“Why do you think New York fucks with me so heavy?” 03 Greedo asks during a snowy Wednesday night in New York City. Dumbfounded by his random question, I mention his prolific output, authenticity and unapologetic candor, which is as equally chilling as the frosty temperatures of the Big Apple.
“Gates, Boosie and early Gucci all possessed that rawness that appealed not only to their demographics, but to the masses universally. People generally respect that kind of realness,” I continue. For a second, 03 pauses, soaks in the compliment and chuckles, displaying his appreciation for my answer.
Since 2016, 03’s woozy, brazen raps have elevated him among the ranks in the West Coast. After losing his friends Mafia Ray — who sparked his biggest single “Mafia Business” — and Lil Money to senseless murders, the burgeoning artist quickly began his assault on the rap game. First, the Los Angeles artist released his 33-track effort Money Changes Everything, serving as a dedication to his fallen friend Lil Money, followed by the 37-song mixtape Purple Summer 03: Purple Hearted Solider. To punctuate his blistering run, 03 liberated his 13-track project First Night Out, an R&B-tinged mixtape filled with syrupy melodies and bruising lyrics that he recorded the night he was released from jail.
Despite being an indomitable workhouse in the booth, the embattled Alamo Records artist has struggled to stave off his demons. 03’s bullish mentality comes from his time in Jordan Downs housing projects, where a large percentage of the population ended up destitute, dead or in jail. Throughout his life, 03 has dealt with drug addiction, homelessness, being shot at, almost having his leg amputated, learning how to walk again with a metal leg, incarceration, friends who have been murdered and more.
To make matters worse, he currently faces two felony charges: first degree possession of a controlled substance and third degree unlawful possession of a firearm by a felon. If convicted on the drug charge, 03 faces 25 to 99 years. As for his gun charge, he could be slapped with two to 20 years, plus an additional $10,000 fine.
Two days before heading to court and also releasing his debut album, The Wolf of Grape Street, 03 Greedo spoke with Billboard about growing up in Jordan Downs, his living legend face tattoo, his disdain for Tupac and Timbaland, and why he’s the Gucci Mane of the West Coast. Check it out below.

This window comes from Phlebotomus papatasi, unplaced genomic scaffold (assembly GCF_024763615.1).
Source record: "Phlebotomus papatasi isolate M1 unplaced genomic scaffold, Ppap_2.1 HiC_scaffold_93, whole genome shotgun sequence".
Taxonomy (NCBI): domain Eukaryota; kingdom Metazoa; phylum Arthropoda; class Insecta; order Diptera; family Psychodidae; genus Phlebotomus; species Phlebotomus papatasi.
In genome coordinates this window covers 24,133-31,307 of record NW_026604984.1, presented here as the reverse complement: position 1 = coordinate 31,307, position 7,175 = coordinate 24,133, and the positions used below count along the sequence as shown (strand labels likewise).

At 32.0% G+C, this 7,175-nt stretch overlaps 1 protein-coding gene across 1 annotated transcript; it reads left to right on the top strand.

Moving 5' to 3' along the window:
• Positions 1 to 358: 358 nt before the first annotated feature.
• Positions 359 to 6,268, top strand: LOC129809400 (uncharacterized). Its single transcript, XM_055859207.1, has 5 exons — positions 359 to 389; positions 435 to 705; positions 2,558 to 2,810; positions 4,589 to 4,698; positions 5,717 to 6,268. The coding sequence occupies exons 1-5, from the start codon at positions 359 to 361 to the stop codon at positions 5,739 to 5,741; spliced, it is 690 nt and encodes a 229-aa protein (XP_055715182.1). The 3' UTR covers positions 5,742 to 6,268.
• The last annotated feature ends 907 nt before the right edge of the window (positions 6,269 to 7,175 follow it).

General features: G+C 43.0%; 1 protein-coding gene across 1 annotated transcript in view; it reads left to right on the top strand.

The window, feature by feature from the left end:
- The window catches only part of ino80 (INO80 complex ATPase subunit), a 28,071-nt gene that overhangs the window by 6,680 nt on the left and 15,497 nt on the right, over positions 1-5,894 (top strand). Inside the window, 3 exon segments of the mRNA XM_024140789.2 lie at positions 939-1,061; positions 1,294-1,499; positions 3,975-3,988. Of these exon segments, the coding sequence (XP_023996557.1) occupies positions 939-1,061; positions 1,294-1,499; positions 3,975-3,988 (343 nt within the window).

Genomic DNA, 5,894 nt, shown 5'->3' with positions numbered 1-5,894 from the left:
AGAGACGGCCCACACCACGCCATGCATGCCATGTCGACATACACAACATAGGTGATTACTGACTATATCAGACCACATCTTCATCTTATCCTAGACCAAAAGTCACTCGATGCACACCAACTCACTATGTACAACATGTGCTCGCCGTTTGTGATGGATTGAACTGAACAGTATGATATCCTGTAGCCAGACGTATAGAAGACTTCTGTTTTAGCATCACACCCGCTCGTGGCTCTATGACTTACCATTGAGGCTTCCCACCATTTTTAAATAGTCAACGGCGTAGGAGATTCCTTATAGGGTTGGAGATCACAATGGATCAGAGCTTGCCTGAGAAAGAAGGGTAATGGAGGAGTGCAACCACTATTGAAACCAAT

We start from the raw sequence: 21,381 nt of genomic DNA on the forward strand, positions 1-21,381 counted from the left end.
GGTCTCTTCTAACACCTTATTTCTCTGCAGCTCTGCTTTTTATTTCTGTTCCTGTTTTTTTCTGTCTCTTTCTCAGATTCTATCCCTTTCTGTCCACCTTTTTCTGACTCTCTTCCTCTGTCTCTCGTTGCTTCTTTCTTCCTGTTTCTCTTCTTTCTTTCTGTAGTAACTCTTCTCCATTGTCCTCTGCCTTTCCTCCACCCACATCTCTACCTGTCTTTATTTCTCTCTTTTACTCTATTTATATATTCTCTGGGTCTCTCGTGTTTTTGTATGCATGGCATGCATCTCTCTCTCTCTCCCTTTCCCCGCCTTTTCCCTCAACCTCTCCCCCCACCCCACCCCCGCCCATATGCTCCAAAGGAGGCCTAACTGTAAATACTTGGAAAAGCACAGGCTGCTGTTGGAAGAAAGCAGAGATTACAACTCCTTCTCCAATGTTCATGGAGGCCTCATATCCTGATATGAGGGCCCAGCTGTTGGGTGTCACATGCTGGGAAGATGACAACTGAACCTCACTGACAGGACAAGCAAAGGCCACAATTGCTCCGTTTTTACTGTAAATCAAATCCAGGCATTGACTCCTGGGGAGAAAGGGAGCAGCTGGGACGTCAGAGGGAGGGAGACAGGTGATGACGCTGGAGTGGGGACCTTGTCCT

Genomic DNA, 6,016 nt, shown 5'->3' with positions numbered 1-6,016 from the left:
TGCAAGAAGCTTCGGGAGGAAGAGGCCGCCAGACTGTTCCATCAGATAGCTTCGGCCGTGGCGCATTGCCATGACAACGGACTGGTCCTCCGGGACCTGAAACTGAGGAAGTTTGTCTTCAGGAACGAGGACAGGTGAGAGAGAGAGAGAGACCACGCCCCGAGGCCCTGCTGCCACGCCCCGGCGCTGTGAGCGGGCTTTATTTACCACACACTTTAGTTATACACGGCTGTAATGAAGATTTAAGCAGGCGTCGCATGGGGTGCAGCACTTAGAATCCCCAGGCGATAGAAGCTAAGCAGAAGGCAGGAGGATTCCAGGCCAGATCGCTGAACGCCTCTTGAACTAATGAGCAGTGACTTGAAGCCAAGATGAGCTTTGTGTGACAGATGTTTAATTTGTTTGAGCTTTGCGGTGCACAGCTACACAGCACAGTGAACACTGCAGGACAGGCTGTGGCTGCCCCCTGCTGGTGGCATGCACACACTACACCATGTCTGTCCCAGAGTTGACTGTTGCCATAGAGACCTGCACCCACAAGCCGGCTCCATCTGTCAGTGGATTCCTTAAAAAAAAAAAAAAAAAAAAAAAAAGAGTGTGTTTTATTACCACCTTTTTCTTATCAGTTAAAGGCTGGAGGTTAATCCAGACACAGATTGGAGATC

I know you’re a huge Stevie Wonder fan, so I want to know…
How do you know this?!
I do my homework. Take me back to the first Stevie Wonder record you fell in love with.
I don’t think it was a song, because I was too young to comprehend. I was recovering — this was around the time I got the ear infection and got the artificial ear drum — so I had to test my new ears out a lot. I was really just on tones and the nasally voice that I had. A lot of my melodies are like Stevie Wonder’s, Sting from The Police, Phil Collins, Sade, Erykah Badu’s tones, but I don’t care to listen to Sade or Erykah Badu’s songs too often, just their tones.
You mentioned being partially deaf with your fake ear drum growing up. How did that affect your ear for production?
I can’t tell that I’m partially deaf in one ear. I just know that’s what my voice sounds like. I’ve noticed that when a lot of people record, they have to take one earphone off when they’re singing. I don’t have to do that.
I know you also do your own beats and that you enjoyed listening to Timbaland and Pharrell growing up.
Don’t mention Timbaland.
He said that we don’t have a lot of producers and we have a lot of beatmakers and kids with a program. I don’t want to endorse him anymore. Some people should watch what they say because it’s a slick shot to somebody you don’t even know you’re taking a shot to.
With the older generation, do you think they should be showing more love to the new school?
I don’t know if you old, but I hate old people.
I’m 28, man.